These handy little machines are essential for professional paving contractors but are also available at hire centres for approx £25 per day or £60 per week. They come in a range of sizes to accomodate different types of materials, from 50mm thick paving blocks to 300mm thick stone slabs. The ones used on most blockwork projects has a maximum jaw opening of around 100mm and a jaw length of 300-450mm. The cutting action relies on brute strength, applied via telescopic lever, to snap the block along the required line. Larger machines may incorporate a hydraulic jack to maximise the cutting power on thicker, tougher materials, and there's even electric versions for those with smaller biceps.
There is a separate page which examines the use of block splitters in much greater detail, and follows their use on a range of cutting-in jobs using various paving materials.
The hire centre will provide full instruction on the safe use and operation of the type of splitter appropriate to your requirements. Most work by adjusting the jaw opening via the screw to grip the block, and then use the eccentric cam of the lever to snap the block.
Splitters, also known as Guillotines, are very useful for cutting brick or block paving, and the larger models will cut flags and slabs. However, they do not work well on decorative 'riven-look' flags, which are best cut with a power saw.
Lift the lever arm to open the jaws as wide as possible and place the paving unit between the jaws in such a position that the top blade of the splitter is directly over the required line of cut.
Angling the block in the splitter will create an undercut, making it that much easier to fit the cut piece into the pavement because there is less chance of there being 'snags' sticking out from the cut edge.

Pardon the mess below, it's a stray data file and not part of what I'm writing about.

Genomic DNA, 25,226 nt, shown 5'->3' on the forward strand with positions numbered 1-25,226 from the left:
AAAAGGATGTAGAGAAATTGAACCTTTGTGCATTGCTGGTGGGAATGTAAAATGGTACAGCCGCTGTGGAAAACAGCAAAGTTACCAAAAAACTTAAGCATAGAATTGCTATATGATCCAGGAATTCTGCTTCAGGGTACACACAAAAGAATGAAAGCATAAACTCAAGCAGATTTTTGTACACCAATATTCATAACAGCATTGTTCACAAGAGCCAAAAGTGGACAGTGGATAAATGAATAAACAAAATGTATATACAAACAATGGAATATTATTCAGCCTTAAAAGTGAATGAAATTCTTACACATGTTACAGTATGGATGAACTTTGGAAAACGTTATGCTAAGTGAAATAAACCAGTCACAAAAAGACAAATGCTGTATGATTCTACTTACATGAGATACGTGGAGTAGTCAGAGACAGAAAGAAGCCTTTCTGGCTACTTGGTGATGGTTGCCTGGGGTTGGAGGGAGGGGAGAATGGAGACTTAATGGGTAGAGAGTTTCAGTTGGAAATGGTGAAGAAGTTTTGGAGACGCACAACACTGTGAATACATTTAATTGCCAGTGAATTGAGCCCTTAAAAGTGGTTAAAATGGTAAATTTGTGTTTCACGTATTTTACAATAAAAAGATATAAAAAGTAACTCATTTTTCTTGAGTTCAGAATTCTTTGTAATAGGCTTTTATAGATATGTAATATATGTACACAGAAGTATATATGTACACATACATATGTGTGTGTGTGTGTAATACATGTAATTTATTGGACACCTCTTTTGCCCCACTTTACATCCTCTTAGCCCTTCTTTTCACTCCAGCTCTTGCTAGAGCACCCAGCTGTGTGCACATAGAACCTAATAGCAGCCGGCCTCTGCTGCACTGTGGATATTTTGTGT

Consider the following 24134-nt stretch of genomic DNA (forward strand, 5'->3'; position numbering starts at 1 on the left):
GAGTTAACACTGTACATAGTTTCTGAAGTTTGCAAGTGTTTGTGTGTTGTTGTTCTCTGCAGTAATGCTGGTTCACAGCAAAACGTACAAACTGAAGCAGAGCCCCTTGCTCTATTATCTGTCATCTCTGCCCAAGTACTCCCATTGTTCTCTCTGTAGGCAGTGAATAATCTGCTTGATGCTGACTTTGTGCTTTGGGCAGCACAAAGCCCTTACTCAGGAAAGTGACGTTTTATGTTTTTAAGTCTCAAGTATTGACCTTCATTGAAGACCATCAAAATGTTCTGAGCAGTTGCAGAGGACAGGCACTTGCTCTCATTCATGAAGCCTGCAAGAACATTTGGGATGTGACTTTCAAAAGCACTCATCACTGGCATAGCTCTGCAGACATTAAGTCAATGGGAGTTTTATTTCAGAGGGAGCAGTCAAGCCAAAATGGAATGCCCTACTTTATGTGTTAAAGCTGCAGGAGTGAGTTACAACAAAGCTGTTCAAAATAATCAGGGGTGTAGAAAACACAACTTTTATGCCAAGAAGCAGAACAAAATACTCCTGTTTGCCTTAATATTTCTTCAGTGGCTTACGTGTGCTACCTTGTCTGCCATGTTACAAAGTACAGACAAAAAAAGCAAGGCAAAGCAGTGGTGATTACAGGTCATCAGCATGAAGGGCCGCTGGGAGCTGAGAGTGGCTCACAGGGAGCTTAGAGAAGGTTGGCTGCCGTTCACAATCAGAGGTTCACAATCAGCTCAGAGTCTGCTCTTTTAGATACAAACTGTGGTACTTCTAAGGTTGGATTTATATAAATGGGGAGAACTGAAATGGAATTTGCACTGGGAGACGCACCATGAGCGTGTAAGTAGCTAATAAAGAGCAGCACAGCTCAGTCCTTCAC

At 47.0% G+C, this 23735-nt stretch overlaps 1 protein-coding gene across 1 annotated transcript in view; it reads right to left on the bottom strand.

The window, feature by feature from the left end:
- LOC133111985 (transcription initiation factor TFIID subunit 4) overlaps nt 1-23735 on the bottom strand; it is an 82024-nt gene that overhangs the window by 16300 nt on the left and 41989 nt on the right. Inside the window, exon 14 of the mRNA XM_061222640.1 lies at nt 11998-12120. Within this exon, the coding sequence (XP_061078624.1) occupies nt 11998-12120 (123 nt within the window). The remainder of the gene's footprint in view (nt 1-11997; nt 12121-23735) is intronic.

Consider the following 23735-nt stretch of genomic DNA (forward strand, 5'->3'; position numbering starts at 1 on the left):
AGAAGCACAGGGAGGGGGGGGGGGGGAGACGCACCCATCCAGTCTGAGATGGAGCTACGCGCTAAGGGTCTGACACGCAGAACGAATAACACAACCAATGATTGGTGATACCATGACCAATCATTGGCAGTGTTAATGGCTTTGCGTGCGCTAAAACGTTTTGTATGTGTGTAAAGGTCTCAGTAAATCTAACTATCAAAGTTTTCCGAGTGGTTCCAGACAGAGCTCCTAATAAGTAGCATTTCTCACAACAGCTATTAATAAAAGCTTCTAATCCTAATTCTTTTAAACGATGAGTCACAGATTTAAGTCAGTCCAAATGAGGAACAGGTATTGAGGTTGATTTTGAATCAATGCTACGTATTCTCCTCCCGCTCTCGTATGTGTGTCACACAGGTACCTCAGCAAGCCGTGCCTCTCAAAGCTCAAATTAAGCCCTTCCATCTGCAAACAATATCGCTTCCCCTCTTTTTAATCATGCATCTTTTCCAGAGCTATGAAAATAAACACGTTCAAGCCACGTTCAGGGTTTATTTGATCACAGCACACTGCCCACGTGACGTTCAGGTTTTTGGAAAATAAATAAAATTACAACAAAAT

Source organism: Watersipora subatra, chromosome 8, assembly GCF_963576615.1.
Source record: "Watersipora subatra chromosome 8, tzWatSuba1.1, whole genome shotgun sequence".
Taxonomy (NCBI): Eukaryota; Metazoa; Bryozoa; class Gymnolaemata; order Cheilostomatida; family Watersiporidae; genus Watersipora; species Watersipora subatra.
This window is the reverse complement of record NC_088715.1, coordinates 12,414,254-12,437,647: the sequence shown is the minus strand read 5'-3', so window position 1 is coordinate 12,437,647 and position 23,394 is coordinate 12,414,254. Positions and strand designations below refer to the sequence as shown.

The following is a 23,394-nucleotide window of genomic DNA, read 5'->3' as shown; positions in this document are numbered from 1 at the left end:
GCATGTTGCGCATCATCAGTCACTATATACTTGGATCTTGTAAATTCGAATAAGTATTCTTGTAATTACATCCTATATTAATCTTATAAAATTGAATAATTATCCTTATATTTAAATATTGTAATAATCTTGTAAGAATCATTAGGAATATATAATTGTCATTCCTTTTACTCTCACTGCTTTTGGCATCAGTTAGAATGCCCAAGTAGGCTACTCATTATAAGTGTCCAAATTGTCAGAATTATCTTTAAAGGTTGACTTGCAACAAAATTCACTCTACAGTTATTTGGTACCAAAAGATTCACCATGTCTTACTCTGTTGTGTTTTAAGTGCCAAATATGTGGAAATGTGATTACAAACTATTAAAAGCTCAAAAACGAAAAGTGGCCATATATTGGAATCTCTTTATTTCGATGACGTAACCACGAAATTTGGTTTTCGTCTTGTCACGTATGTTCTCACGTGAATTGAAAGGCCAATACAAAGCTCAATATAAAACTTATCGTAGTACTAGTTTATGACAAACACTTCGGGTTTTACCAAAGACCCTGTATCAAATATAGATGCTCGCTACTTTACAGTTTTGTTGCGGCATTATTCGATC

Use the screw adjuster at the top of the splitter to close the jaws until they just begin to 'bite' the block to be cut. Pull the operating lever down, and the force of the blades should split the unit along the right line. This can require some serious effort with very hard materials, such as clay pavers.
Beware of damaging the cut block when the splitter snaps it and the two pieces drop to the ground. Some splitters have a small 'table' on either side to 'catch' the cut parts just 20mm or so below the lower jaw. If offcuts from the splitter drop heavily to the ground they can break or spall. An old rug or piece of foam rubber laid beneath the block splitter can lessen the impact and reduce breakages. Cut edges that are slightly oversize can be trimmed with a bolster or a cold chisel.
See also Cutting Pavers for more information on block splitters and power saws.
For those using a power saw to carry out the cutting of block pavers (why??), there is a separate page which looks at what needs to be considered when choosing a diamond blade
Ever wondered what to do with all those off-cuts? Obviously, the larger pieces can sometimes be used to give a second cut piece, but at the end of every job, there are always loads of pieces that are neither use nor ornament ... unless, of course, you're Tom Quinn, Kilmallock's top block layer and all-round genius. See what Tom did with the off-cuts from a paving job in Co. Limerick by clicking here .
The principles involved are quite simple.....
Place the block to be cut into position against the body of the paving, so that its bottom edges are tight against the top edges of the full blocks in the body, and so that it overhangs the line being cut to. With your eye directly over the line of cut, sight through to the edging and mark the line of cut on the block with the edge of a small piece of slate, a steel nail or similar, allowing 3-6mm for a joint against the edge.
The knack of holding the block steady, aligning it accurately, and positioning your eye directly over the cut line takes a bit of practice, but, after a year or two, it starts to come naturally!
Try to mark a single line, rather than 3 or 4 approximations. This will make alignment in the jaws of the splitter, or beneath the blade of the saw, that much easier.
On site, the operative will normally mark 6 or 8 blocks at a time, and then cut them before returning to the working area to fit them into place. This helps reduce the amount of bending and wear and tear on the knees and back.
As mentioned above, unless you are working with perfect rectangles and ideal paving widths, blocks at the edges of the body of the paving will need to be cut to fit. This cutting-in work is best done once the main body of the paving has been laid and checked for alignment, so that the paving can be adjusted to the correct line without being restrained by the solid edges.
At first, it may seem easiest and most obvious to cut the blocks in such a manner that the pattern of the paving in the body is maintained. This is shown in the diagram opposite.